Brown & Williamson Faces Claim in Connecticut Smoker's Death
Rockville, Connecticut, Nov. 6 (Bloomberg) -- Brown & Williamson Tobacco Corp. is defending itself in a Connecticut court against allegations the tobacco company is responsible for the death of a longtime smoker.
The family of Arlene DuJack claims the British American Tobacco Plc unit makes a defective and unreasonably dangerous product and should be forced to pay damages.
The mother of five, who lived in Killingly, Connecticut, died in 1999 of lung cancer after having smoked Kool cigarettes for 26 years.
The Louisville, Kentucky-based company contends the risks of smoking are well-known by the public and that DuJack knew of the risks and chose to smoke.
``Brown & Williamson will contend that Mrs. DuJack was able to quit smoking at any time, but chose not to quit,'' the company said.
In addition, the maker of Pall Mall and Lucky Strike cigarettes said DuJack's lung cancer originated in the pelvis and was not caused by smoking.
An attorney for DuJack couldn't immediately be reached for comment.
Opening statements were scheduled today before Superior Court Judge Thomas Bishop in Putnam County. The six-member jury's verdict must be unanimous to reach a decision.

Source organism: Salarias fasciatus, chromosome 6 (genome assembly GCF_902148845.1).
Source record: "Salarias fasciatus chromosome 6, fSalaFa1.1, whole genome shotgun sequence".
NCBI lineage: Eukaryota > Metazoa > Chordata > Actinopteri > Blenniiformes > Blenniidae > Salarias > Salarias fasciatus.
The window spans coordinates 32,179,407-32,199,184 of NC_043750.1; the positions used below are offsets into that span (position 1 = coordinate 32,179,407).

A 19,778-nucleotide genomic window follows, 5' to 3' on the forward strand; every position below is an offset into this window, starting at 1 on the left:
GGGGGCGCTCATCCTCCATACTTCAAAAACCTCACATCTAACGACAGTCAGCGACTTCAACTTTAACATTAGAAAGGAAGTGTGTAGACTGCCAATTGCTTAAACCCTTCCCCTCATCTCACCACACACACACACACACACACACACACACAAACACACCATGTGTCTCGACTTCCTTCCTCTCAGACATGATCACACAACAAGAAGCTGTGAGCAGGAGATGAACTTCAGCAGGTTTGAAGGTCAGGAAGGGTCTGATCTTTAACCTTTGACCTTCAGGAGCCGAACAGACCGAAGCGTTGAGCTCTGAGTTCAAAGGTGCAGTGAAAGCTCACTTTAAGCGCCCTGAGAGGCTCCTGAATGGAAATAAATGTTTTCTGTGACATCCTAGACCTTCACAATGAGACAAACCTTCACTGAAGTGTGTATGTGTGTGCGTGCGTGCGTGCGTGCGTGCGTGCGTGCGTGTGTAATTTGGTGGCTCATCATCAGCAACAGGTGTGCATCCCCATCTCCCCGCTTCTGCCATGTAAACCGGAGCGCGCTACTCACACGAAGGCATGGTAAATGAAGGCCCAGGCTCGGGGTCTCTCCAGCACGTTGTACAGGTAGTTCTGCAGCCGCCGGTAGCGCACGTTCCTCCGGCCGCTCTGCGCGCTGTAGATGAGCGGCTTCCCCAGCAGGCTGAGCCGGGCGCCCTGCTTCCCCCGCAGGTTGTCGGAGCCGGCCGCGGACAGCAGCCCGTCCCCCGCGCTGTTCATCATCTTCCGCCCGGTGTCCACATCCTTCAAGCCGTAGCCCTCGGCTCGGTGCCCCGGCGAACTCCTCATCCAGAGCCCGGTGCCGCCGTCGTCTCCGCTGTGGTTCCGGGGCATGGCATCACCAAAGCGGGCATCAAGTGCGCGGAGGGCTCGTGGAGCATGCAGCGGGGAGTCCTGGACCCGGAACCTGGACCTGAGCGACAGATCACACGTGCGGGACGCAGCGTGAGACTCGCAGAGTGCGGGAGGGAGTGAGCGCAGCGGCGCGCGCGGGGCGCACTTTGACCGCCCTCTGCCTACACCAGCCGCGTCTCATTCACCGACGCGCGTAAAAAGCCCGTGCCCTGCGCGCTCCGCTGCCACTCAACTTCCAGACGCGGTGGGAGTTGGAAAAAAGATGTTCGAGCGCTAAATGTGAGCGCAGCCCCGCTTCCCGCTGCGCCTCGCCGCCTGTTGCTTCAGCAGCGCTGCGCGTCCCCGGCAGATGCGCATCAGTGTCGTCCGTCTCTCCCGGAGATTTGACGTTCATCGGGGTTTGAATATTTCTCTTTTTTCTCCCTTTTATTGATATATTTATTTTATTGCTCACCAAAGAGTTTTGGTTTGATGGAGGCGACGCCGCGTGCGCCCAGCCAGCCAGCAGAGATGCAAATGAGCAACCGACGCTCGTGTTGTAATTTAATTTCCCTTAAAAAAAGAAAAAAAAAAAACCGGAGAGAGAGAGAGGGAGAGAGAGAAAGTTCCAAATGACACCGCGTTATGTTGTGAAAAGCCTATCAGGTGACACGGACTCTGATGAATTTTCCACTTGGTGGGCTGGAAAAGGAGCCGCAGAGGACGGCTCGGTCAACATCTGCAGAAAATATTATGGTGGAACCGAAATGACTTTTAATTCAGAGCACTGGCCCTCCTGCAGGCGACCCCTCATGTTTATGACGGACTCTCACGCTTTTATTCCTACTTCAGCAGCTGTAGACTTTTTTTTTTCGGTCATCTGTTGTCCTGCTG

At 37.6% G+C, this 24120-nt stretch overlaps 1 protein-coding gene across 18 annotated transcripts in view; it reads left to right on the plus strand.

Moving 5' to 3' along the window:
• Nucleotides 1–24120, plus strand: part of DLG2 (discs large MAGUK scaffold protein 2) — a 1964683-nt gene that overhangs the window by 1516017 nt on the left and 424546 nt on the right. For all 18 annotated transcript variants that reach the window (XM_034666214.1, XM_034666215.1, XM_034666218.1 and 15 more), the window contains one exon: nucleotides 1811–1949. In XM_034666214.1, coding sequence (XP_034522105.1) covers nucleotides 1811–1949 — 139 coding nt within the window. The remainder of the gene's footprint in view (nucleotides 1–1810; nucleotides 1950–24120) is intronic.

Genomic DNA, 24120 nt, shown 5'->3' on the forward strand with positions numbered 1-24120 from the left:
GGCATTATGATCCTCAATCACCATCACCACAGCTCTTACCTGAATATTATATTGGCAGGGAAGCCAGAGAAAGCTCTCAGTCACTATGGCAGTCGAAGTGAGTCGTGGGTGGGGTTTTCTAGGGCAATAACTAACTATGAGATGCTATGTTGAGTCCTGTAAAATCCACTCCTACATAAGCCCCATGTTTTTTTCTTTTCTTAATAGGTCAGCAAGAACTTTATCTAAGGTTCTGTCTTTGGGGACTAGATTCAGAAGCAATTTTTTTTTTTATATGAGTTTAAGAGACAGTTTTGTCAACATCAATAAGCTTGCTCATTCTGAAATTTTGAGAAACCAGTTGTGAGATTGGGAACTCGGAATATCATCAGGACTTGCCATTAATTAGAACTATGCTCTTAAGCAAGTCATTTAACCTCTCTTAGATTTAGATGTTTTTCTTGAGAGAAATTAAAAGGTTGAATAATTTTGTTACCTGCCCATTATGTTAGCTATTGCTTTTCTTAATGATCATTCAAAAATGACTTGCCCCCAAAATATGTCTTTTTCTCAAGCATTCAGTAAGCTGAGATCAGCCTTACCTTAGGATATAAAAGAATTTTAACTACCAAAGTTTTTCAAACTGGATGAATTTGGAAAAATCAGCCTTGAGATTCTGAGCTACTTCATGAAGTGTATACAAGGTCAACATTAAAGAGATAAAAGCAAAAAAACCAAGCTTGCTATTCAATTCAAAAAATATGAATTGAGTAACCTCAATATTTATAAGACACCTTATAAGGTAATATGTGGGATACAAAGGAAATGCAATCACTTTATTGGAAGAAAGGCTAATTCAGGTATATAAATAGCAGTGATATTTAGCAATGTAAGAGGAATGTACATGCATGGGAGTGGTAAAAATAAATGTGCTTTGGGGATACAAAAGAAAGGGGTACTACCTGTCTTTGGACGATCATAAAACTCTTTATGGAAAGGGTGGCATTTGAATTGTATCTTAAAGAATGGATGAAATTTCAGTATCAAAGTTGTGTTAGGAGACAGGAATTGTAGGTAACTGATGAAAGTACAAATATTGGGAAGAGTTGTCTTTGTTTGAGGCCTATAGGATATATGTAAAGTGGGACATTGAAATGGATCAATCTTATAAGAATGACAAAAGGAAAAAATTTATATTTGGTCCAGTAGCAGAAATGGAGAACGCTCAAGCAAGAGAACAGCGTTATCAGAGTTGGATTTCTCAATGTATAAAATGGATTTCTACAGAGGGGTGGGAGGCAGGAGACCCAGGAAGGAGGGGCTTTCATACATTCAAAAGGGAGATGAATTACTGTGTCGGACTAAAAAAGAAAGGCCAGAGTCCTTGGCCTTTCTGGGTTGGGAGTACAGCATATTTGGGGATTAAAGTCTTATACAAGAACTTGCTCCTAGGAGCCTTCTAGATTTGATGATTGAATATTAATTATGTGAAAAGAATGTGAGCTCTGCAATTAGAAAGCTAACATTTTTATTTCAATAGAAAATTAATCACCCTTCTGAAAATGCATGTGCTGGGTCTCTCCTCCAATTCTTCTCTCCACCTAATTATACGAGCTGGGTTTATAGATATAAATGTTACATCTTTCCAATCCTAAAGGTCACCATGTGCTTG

In an effort to curb its litigation risks, the tobacco industry in 1998 reached settlements with the states totaling $246 billion. The settlements, intended to reimburse the states for their cost of treating ill smokers, didn't preclude individual suits from proceeding.
Plaintiffs have not had much success in individual tobacco lawsuits away from the West Coast, where plaintiffs have won several multimillion-dollar verdicts since the 1998 settlement.
In August, a Los Angeles judge reduced a jury's award against Philip Morris Cos. to $100 million from $3 billion. Two prior cases in California and one in Oregon have produced verdicts between $21.7 million and $81 million. Those verdicts are being appealed.
British American Tobacco's American depositary receipts, each representing two ordinary shares, rose 1 cent to $16.83 in trading today.